Lessons Learned

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Chapter: Pharmacovigilance: Introduction to Pharmionics

A first lesson is that continuity of exposure to most pharmaceutical products results in a substantially greater effectiveness, relative to what can be achieved in the setting of ‘usual’ or ‘typical’ care.


LESSONS LEARNED

A first lesson is that continuity of exposure to most pharmaceutical products results in a substantially greater effectiveness, relative to what can be achieved in the setting of ‘usual’ or ‘typical’ care. The conven-tional statistical analysis of drug trials – known as ‘intention to treat analysis’ – provides an all-patient average of drug effectiveness, which is diluted by prevalent under-exposure or, in some instances, no exposure at all. This dilutional effect is particularly stark in oral contraceptive trials, where the concep-tion rate is 0.1% per year among women whose use of the oral contraceptive is, to use the CDC’s term, ‘perfect’, and 5% per year – 50-fold higher – among women whom the CDC terms ‘typical’ compliers. The conception rate in women who are seeking to conceive is about 80% per year, with most conceptions occurring within the first three months after the deci-sion to seek to conceive. Presumably what happens in some of the ‘typical’ compliers is that they have brief periods during which, because of dosing lapses, they are running somewhere near the 80% per year rate. It takes only a few conceptions in a contraceptive trial to raise the evident conception rate from its full-compliance value of 0.1% to some intermediate value greater than 0.1% and less than 80%. That interme-diate value, which appears to be about 5%, probably describes no one, as it is too high for those who use the ‘pill’ punctually and far too low to be descriptive of the patients whose usage of the ‘pill’ is so marginal as to allow them to run at or near the physiological conception rate of 80% in non-contracepting, sexually active women.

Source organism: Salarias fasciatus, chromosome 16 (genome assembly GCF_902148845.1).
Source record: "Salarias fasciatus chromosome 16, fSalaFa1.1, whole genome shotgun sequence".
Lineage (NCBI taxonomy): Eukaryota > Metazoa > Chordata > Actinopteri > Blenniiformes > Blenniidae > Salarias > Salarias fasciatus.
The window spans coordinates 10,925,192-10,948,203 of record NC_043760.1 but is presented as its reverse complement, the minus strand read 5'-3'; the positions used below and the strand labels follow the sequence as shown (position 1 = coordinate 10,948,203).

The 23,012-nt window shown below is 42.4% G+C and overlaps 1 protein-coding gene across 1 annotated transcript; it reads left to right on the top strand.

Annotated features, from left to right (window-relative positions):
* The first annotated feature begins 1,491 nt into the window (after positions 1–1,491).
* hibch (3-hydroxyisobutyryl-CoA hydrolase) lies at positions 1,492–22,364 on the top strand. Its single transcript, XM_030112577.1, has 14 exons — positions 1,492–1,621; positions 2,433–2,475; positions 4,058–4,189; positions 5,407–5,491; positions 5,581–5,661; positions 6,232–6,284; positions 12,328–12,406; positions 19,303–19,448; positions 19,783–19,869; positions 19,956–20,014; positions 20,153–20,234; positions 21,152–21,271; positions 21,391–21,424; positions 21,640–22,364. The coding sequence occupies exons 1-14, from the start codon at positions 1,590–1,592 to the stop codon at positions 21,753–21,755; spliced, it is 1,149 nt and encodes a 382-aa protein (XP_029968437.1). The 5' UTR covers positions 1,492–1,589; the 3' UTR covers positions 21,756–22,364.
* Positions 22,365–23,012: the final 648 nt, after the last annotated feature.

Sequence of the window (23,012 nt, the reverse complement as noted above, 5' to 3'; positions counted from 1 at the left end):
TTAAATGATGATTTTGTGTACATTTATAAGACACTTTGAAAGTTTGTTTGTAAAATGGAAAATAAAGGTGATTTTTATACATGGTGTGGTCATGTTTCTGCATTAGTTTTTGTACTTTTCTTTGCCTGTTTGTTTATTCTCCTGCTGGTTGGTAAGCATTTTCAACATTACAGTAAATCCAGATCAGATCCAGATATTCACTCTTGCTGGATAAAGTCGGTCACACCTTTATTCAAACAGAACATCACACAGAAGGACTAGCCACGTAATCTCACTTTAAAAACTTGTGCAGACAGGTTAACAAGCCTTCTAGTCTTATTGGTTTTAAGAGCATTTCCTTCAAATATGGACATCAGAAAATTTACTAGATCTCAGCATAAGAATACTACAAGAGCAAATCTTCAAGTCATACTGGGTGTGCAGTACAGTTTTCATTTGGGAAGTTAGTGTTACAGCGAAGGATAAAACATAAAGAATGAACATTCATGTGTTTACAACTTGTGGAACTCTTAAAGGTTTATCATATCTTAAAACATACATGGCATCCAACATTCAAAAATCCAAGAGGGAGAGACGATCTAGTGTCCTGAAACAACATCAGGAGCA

A second lesson is that unforgiving pharmaceu-ticals can provide full effectiveness only for the 15–20% of patients who are strictly punctual in their remedication.

A third lesson is that implants or depot injec-tions, if properly designed and developed, can provide continuity of drug exposure throughout the inter-val between placement and replacement of the implant, or during the interval between successive depot injections. How much residual drug should be left in the implant at the scheduled time of replacement depends on how much forgiveness one should design into the implant and its replacement regimen. Analogous considerations apply to depot injections.

A fourth lesson is that ‘professionally administered’ medicines, for example replacement of a long-term implant or administration of a depot injection, is basi-cally a form of DOT.

A fifth lesson is that DOT is labor-intensive, the costs of which should be included in any compari-son of the costs of case-management by other modes and the reckoning of overall cost, including the cost of treatment failures, plus the costs created by events among patients who drop out of treatment before the recommended time. Some aspects, for exam-ple the prospect of preventing vs. not preventing community-wide spread of MDR TB bacilli, cannot be effectively costed.

A sixth lesson is the need to have reliable, quan-titative pharmionic data so that it is clear what role under-usage of prescription drugs plays in failed ther-apy, thus also clearly distinguishing failures of phar-macological origin from failures of pharmionic origin.

A seventh lesson is that it appears to be possible for certain patterns of on–off–on dosing to create hazardous rebound effects or recurrent first-dose effects.

An eighth lesson is the crucial role that erratic dosing appears to play in the emergence of drug resistance in the treatment of infectious and parasitic diseases. On a worldwide basis, this lesson is proba-bly the most important of all because of the leading role that infectious diseases play in morbidity and mortality, measured on a worldwide basis, instead of just in the developed countries, where infectious diseases, though hardly eliminated, have nevertheless been greatly curtailed, and in some cases virtually or completely eliminated, for example syphilis, acute rheumatic fever as a sequel to streptococcal infec-tions, trachoma, malaria and others. Prevalent under-use creates conditions that nullify the effectiveness of anti-infective or anti-parasitic drugs and open the door to emergent drug-resistant micro-organisms, leaving as the only alternative to unchecked disease the often uncertain odds of drug discovery and successful devel-opment into effective pharmaceutical products that pose acceptable risk. Here the key word is ‘accept-able’, because what is acceptable is conditioned upon therapeutic need and what is already available. Were we to have, for example, only one drug of dwindling effectiveness for the treatment of malaria or tuber-culosis or typhoid, the magnitude of acceptable risk for a new agent would necessarily rise, because the alternative in each case is unchecked lethal disease. It is hardly a welcome outcome, but rather the best of a bad bargain.

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